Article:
About half of our guests required some medical attention, which was provided by Kelly Garcia, a volunteer pediatric nurse practitioner from Minnesota, and myself. We had a very small clinic space to work in, but we made do with what we had. Luckily for us, Kristan Schlichte arrived from Catholic Charities in Alexandria, Virginia, and responded to our wish list for basic supplies, such as an ice chest, a pill cutter, and a pill sorter. The lack of a sink with running water for hand washing was a challenge, but before my departure, plans were being made to transfer the clinic to a room in the shelter that was equipped with a sink, cupboards, and much more space.

It was heart-breaking to hear the stories that our guests told of the hardships they had to endure to travel so far, seeking freedom at last from violence in their native countries. Small children complained of headaches, stomach aches, and back pain, describing how they were given food they could not eat, not being able to take a shower or brush their teeth, and sleeping in cold rooms on a concrete floor while in the detention center.

Some of the adults had their medications taken away from them while they were in detention. We found that many had extremely high blood pressure and elevated blood sugar levels.

One man with a seizure disorder had his medicines confiscated. On the fourth day without his medications, he had a seizure and was sent to the hospital emergency room for treatment. He was sent the next day to our facility. He was so weak when he came to our clinic that staff members helped him to lie on the floor, as he did not have the strength to stand. He was refusing food for a few days, saying he had no appetite.

We got his proper medication and put him in an observation bed upstairs in the facility, while providing him with gentle hydration and nutrition. His 14-year-old daughter looked on. His condition improved after four days and he was well enough to travel by bus to be reunited with his wife in North Carolina. We provided him with a month’s supply of his medication and the phone number of a clinic he could call when he reached his destination so that he could continue to receive medical care.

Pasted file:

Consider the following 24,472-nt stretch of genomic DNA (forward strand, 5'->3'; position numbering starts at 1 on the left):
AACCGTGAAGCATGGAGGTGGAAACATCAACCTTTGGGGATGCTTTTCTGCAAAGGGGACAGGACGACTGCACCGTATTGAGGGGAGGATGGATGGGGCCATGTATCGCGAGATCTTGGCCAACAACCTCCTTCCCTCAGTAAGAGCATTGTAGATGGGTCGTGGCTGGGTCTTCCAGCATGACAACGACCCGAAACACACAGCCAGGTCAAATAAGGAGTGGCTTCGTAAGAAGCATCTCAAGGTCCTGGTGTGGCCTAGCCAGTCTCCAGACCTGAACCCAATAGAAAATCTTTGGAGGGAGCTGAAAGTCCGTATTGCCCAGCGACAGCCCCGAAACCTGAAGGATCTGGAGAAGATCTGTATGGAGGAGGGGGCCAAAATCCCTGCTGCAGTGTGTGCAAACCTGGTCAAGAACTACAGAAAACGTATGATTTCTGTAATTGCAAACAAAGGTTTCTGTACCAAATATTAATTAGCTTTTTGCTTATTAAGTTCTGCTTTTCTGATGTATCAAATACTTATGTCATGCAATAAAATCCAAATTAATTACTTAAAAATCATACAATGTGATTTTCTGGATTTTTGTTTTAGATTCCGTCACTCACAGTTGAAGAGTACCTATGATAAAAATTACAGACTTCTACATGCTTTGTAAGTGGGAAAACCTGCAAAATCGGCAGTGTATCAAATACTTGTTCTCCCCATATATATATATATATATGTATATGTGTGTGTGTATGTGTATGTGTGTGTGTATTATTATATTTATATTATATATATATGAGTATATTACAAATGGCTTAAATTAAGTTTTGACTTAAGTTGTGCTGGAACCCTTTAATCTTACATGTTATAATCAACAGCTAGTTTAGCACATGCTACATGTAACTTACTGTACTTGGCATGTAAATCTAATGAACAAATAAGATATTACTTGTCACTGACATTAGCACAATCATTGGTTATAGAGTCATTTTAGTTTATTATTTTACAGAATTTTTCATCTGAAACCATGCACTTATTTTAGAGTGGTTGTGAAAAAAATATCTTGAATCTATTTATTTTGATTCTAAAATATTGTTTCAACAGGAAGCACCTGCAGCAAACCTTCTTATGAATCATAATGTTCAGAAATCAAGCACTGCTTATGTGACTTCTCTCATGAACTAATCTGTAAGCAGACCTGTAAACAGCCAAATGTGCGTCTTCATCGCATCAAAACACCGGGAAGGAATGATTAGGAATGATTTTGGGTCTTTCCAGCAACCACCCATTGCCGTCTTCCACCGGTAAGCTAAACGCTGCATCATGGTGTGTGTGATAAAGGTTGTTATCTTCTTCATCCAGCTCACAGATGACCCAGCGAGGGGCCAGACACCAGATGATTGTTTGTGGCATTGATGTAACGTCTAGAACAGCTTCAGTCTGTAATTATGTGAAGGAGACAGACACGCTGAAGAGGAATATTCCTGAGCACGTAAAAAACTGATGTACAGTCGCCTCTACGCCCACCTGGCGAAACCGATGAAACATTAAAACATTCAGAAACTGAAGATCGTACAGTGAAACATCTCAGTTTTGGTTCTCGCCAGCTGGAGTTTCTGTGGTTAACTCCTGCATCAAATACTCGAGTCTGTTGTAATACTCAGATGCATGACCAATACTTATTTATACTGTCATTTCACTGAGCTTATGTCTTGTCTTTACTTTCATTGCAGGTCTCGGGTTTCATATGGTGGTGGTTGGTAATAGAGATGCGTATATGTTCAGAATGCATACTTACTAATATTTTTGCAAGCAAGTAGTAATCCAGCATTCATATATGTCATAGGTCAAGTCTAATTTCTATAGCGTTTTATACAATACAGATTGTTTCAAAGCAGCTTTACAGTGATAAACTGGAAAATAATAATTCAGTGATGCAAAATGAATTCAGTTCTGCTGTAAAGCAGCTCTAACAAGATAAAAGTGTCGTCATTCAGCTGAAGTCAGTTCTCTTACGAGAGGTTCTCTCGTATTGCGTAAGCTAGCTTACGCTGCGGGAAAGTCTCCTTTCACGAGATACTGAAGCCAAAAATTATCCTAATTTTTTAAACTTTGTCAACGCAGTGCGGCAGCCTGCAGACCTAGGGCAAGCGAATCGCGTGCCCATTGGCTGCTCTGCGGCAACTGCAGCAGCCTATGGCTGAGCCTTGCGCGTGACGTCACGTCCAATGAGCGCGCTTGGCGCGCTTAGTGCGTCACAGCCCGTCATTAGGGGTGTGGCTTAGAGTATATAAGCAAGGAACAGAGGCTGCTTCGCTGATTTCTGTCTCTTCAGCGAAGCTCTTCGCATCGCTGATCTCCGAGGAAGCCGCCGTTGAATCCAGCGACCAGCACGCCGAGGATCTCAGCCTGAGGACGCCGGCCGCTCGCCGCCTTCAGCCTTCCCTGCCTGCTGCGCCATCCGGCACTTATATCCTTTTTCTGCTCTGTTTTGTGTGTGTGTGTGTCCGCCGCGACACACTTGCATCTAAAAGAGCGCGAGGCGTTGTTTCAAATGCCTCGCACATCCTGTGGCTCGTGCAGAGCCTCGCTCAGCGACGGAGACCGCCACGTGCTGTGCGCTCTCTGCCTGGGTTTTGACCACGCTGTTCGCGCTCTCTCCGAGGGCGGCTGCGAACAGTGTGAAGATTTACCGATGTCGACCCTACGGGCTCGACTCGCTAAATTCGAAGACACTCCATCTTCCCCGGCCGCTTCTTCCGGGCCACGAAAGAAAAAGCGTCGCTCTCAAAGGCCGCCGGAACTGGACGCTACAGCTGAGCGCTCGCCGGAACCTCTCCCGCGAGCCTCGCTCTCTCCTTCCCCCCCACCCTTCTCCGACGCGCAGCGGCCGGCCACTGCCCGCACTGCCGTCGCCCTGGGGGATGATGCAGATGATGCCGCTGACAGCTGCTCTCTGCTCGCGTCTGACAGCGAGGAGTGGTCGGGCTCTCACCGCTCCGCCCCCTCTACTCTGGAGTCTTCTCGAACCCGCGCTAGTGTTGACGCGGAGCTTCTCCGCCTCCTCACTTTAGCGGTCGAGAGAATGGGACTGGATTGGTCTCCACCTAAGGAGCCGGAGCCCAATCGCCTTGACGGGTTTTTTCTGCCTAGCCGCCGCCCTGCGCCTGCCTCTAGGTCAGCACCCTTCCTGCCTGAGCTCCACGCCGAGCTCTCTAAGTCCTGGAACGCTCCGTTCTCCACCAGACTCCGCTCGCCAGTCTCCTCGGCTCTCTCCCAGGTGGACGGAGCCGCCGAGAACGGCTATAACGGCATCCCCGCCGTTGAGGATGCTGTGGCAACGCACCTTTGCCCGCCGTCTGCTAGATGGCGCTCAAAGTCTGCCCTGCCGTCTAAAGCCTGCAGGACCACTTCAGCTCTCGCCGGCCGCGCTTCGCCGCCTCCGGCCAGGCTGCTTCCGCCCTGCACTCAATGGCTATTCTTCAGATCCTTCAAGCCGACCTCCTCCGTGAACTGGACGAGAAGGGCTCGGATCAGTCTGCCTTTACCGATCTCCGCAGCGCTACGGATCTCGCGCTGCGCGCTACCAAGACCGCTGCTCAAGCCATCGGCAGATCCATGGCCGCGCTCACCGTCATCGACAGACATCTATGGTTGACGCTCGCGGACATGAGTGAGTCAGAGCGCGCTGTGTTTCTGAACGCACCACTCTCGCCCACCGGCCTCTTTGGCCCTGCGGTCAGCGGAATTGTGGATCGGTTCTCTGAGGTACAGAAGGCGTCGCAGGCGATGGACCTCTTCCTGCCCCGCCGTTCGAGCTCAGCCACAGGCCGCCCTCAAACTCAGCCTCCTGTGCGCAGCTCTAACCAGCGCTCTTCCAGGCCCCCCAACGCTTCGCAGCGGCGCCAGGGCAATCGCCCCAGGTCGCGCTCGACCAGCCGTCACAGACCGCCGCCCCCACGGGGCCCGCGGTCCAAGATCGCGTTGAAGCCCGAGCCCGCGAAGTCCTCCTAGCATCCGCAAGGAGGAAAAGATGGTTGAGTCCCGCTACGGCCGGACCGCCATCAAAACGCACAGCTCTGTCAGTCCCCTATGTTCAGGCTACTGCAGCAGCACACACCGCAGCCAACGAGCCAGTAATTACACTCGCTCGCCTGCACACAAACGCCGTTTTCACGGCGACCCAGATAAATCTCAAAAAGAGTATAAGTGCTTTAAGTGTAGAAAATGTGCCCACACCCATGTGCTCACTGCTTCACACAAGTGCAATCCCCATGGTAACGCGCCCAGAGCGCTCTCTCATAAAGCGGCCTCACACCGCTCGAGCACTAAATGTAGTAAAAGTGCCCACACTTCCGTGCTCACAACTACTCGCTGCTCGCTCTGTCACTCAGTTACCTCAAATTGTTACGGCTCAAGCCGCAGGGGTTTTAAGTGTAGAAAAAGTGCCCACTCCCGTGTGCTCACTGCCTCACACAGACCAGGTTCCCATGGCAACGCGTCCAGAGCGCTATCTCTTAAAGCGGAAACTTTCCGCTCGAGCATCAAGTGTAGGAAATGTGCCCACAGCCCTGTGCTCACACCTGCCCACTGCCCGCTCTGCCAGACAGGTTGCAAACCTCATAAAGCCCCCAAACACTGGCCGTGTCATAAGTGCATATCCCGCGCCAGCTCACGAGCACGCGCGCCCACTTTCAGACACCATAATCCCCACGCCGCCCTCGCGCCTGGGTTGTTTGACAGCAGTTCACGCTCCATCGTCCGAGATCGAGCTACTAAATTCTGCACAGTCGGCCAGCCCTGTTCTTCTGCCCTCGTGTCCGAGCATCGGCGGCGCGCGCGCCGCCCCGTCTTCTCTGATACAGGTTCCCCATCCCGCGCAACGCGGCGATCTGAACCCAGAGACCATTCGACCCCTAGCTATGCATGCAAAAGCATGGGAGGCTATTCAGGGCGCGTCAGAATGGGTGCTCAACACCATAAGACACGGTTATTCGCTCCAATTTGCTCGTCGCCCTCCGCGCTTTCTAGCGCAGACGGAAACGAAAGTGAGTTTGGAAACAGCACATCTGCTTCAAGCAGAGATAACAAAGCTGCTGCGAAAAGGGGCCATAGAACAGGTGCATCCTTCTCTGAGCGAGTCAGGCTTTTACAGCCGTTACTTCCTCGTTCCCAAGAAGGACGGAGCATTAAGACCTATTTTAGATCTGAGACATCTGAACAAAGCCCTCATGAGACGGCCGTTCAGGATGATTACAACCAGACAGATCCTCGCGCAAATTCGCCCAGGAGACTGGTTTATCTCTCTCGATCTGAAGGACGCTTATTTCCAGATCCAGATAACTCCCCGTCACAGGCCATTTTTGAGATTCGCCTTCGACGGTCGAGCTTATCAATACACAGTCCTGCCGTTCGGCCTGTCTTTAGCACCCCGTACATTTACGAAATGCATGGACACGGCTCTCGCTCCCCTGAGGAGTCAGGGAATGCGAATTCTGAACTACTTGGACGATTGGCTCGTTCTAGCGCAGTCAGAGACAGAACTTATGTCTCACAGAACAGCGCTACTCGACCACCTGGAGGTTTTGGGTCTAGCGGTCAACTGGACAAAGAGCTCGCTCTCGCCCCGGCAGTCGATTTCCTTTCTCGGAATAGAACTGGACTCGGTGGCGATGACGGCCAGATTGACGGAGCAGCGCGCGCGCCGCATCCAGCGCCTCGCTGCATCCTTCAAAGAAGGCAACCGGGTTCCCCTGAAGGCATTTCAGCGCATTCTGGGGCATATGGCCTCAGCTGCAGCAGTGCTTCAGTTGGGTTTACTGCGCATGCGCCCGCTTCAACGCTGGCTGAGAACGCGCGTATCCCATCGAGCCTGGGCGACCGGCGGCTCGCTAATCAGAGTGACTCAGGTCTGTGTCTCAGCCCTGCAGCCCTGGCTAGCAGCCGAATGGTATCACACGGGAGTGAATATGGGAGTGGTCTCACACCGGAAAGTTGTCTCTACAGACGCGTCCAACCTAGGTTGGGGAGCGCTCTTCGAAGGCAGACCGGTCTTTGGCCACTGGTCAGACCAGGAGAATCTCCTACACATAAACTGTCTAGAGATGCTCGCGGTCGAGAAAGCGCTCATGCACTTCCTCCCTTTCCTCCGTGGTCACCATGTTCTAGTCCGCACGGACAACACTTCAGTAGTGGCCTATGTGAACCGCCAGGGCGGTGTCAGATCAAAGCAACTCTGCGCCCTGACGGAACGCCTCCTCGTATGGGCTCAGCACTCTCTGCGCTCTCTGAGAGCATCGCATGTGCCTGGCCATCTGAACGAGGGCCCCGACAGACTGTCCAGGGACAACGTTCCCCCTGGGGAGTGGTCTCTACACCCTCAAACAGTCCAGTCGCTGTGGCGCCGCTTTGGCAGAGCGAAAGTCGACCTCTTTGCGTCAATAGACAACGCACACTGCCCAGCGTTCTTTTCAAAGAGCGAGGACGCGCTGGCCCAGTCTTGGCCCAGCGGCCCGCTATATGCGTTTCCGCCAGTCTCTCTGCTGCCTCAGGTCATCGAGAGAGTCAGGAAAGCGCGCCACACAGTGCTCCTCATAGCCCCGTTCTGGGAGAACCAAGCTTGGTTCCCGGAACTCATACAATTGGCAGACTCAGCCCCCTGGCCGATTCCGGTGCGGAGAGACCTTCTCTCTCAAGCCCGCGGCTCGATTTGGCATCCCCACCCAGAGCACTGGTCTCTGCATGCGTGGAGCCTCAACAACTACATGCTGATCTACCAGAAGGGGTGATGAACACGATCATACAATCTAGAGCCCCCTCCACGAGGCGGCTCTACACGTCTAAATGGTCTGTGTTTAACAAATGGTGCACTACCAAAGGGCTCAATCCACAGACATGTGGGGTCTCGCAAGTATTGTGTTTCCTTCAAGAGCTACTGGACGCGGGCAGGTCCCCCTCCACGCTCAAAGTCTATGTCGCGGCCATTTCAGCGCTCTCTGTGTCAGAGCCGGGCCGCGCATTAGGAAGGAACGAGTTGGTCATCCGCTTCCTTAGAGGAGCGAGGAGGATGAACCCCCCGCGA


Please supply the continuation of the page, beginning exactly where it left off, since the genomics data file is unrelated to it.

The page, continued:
Lucas and his daughter with Kelly Garcia, nurse practitioner, second from left, and Sister Andrea Balconis, OP, MD.

Before he left he thanked us profusely and asked to have a picture taken with us so that he could show his wife the people who helped him on his journey. He told us he was sure he would have died if we hadn’t been there to assist him when he was so ill. Lucas and his daughter each gave us a huge abrazo (hug) and when they left, we all had tears in our eyes. We cannot make up for their ill treatment along the way, but we can offer them a new sign of hope, bringing to life the mission of Jesus proclaimed in Luke 4:18: “announcing good news to the poor, proclaiming that captives will be released, that the blind will see, that the oppressed will be set free.”

For the past few weeks, the hallways have remained empty and the beds ready for new guests. Stories abound of migrants being returned to the streets in Nuevo Laredo, Mexico, only to become victims of street gangs and drug cartels who take advantage of those who are defenseless and homeless. Many are being kidnapped and held against their will in “private” shelters, where they are held for ransom or human trafficking.

More than 20,000 asylum seekers have been sent back across the border to await their court hearings since the “Remain in Mexico” policy was announced. Our own State Department has posted a travel advisory about Nuevo Laredo, citing the enhanced risks of murder, armed robbery, kidnapping, extortion, and sexual assault. 

It was considered an emergency situation when the shelter was overflowing with more than 200 guests per day. Now, with no one being released from detention, we face a new emergency and need to respond to it.


Sister Andrea Balconis, OP, MD, and Kelly Garcia, a nurse practitioner, spent much of their volunteer time serving in the medical clinic at La Frontera Shelter in Laredo, Texas.